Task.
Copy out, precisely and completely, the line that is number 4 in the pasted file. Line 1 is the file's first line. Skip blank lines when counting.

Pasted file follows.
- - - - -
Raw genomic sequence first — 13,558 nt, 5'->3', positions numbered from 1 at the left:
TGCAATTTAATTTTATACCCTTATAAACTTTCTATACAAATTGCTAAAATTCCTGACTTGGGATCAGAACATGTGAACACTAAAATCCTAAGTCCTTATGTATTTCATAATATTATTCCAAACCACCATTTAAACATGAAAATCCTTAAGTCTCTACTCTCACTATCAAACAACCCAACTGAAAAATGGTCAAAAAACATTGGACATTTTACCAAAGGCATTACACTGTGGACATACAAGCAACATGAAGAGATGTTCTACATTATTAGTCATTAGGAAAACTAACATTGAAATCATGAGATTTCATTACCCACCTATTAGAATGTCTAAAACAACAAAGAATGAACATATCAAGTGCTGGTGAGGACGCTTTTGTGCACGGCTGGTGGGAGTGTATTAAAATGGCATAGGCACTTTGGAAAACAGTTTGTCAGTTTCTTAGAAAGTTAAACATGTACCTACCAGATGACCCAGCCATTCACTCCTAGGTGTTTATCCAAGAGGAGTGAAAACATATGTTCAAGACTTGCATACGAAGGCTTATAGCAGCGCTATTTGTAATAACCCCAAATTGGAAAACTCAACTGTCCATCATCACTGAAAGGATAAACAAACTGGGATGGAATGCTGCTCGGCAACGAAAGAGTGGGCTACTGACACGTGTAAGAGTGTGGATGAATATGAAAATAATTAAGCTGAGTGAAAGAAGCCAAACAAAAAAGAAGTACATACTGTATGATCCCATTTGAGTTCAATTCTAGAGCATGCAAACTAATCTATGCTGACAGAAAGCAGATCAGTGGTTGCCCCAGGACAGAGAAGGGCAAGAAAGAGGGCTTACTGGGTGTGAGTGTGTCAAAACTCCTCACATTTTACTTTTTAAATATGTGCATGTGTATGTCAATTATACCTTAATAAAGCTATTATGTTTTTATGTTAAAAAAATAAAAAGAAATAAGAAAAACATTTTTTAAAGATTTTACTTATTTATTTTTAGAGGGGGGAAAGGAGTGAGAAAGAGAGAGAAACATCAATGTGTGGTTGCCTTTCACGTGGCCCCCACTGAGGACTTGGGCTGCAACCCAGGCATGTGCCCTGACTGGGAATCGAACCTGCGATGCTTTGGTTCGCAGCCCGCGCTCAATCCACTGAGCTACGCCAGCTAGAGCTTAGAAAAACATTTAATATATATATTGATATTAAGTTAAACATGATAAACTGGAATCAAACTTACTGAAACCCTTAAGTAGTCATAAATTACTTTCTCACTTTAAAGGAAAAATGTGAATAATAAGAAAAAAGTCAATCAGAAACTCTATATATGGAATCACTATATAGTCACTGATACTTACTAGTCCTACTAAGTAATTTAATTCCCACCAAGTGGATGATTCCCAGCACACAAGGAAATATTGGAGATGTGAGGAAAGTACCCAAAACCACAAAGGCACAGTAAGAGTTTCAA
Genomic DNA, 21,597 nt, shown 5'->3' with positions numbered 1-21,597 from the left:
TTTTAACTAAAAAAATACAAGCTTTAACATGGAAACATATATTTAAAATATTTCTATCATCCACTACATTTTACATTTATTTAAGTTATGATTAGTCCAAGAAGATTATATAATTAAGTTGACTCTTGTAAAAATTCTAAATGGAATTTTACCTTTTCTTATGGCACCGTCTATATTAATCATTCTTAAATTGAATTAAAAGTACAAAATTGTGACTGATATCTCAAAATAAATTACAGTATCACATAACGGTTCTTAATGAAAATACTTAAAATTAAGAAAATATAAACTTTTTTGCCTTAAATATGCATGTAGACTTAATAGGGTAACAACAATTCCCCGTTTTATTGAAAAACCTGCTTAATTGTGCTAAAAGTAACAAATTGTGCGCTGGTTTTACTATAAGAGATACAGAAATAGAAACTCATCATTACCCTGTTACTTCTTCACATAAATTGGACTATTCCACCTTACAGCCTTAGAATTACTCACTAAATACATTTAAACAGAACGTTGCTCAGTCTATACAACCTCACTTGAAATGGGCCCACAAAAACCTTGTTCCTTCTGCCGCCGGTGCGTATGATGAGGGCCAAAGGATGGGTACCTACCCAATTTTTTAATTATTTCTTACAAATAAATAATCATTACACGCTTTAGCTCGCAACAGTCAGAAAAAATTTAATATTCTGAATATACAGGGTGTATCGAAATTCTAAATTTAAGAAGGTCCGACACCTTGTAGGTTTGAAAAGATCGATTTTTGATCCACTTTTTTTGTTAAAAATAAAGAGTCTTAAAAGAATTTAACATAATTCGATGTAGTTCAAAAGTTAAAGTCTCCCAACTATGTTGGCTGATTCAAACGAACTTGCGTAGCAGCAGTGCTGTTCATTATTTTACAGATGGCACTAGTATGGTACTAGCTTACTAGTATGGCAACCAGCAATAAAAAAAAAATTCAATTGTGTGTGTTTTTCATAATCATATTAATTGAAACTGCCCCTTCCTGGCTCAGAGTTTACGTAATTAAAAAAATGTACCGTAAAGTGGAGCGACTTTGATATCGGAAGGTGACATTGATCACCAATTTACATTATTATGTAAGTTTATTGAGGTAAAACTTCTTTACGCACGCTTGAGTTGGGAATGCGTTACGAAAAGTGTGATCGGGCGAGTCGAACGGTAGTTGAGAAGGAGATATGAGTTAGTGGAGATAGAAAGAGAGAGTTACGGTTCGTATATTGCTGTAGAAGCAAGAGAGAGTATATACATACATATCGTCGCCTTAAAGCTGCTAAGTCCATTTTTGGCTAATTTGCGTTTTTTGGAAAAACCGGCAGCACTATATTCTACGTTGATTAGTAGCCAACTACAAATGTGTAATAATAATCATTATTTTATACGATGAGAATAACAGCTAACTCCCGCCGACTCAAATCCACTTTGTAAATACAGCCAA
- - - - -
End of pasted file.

TTTTAACTAAAAAAATACAAGCTTTAACATGGAAACATATATTTAAAATATTTCTATCATCCACTACATTTTACATTTATTTAAGTTATGATTAGTCCAAGAAGATTATATAATTAAGTTGACTCTTGTAAAAATTCTAAATGGAATTTTACCTTTTCTTATGGCACCGTCTATATTAATCATTCTTAAATTGAATTAAAAGTACAAAATTGTGACTGATATCTCAAAATAAATTACAGTATCACATAACGGTTCTTAATGAAAATACTTAAAATTAAGAAAATATAAACTTTTTTGCCTTAAATATGCATGTAGACTTAATAGGGTAACAACAATTCCCCGTTTTATTGAAAAACCTGCTTAATTGTGCTAAAAGTAACAAATTGTGCGCTGGTTTTACTATAAGAGATACAGAAATAGAAACTCATCATTACCCTGTTACTTCTTCACATAAATTGGACTATTCCACCTTACAGCCTTAGAATTACTCACTAAATACATTTAAACAGAACGTTGCTCAGTCTATACAACCTCACTTGAAATGGGCCCACAAAAACCTTGTTCCTTCTGCCGCCGGTGCGTATGATGAGGGCCAAAGGATGGGTACCTACCCAATTTTTTAATTATTTCTTACAAATAAATAATCATTACACGCTTTAGCTCGCAACAGTCAGAAAAAATTTAATATTCTGAATATACAGGGTGTATCGAAATTCTAAATTTAAGAAGGTCCGACACCTTGTAGGTTTGAAAAGATCGATTTTTGATCCACTTTTTTTGTTAAAAATAAAGAGTCTTAAAAGAATTTAACATAATTCGATGTAGTTCAAAAGTTAAAGTCTCCCAACTATGTTGGCTGATTCAAACGAACTTGCGTAGCAGCAGTGCTGTTCATTATTTTACAGATGGCACTAGTATGGTACTAGCTTACTAGTATGGCAACCAGCAATAAAAAAAAAATTCAATTGTGTGTGTTTTTCATAATCATATTAATTGAAACTGCCCCTTCCTGGCTCAGAGTTTACGTAATTAAAAAAATGTACCGTAAAGTGGAGCGACTTTGATATCGGAAGGTGACATTGATCACCAATTTACATTATTATGTAAGTTTATTGAGGTAAAACTTCTTTACGCACGCTTGAGTTGGGAATGCGTTACGAAAAGTGTGATCGGGCGAGTCGAACGGTAGTTGAGAAGGAGATATGAGTTAGTGGAGATAGAAAGAGAGAGTTACGGTTCGTATATTGCTGTAGAAGCAAGAGAGAGTATATACATACATATCGTCGCCTTAAAGCTGCTAAGTCCATTTTTGGCTAATTTGCGTTTTTTGGAAAAACCGGCAGCACTATATTCTACGTTGATTAGTAGCCAACTACAAATGTGTAATAATAATCATTATTTTATACGATGAGAATAACAGCTAACTCCCGCCGACTCAAATCCACTTTGTAAATACAGCCAA